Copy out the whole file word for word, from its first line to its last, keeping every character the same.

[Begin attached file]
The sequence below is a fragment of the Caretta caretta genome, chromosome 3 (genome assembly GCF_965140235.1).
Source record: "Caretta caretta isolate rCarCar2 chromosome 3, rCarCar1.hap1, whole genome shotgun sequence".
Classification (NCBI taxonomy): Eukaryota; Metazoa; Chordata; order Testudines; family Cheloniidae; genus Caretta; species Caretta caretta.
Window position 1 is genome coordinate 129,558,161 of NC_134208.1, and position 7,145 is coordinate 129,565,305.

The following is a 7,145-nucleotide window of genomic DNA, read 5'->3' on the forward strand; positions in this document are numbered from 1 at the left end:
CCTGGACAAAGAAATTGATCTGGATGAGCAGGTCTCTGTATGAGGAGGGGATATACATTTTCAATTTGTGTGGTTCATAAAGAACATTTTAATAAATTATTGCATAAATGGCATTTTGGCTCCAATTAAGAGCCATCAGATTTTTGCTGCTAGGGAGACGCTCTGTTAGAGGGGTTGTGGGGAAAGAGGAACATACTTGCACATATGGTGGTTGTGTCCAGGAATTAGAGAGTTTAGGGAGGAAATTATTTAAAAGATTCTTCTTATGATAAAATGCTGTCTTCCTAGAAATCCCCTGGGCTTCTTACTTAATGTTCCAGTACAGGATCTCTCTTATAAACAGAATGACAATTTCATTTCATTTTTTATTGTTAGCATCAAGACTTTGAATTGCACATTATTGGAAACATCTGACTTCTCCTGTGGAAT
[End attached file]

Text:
The sequence below is a fragment of the Caretta caretta genome, chromosome 3 (genome assembly GCF_965140235.1).
Source record: "Caretta caretta isolate rCarCar2 chromosome 3, rCarCar1.hap1, whole genome shotgun sequence".
Classification (NCBI taxonomy): Eukaryota; Metazoa; Chordata; order Testudines; family Cheloniidae; genus Caretta; species Caretta caretta.
Window position 1 is genome coordinate 129,558,161 of NC_134208.1, and position 7,145 is coordinate 129,565,305.

The following is a 7,145-nucleotide window of genomic DNA, read 5'->3' on the forward strand; positions in this document are numbered from 1 at the left end:
CCTGGACAAAGAAATTGATCTGGATGAGCAGGTCTCTGTATGAGGAGGGGATATACATTTTCAATTTGTGTGGTTCATAAAGAACATTTTAATAAATTATTGCATAAATGGCATTTTGGCTCCAATTAAGAGCCATCAGATTTTTGCTGCTAGGGAGACGCTCTGTTAGAGGGGTTGTGGGGAAAGAGGAACATACTTGCACATATGGTGGTTGTGTCCAGGAATTAGAGAGTTTAGGGAGGAAATTATTTAAAAGATTCTTCTTATGATAAAATGCTGTCTTCCTAGAAATCCCCTGGGCTTCTTACTTAATGTTCCAGTACAGGATCTCTCTTATAAACAGAATGACAATTTCATTTCATTTTTTATTGTTAGCATCAAGACTTTGAATTGCACATTATTGGAAACATCTGACTTCTCCTGTGGAAT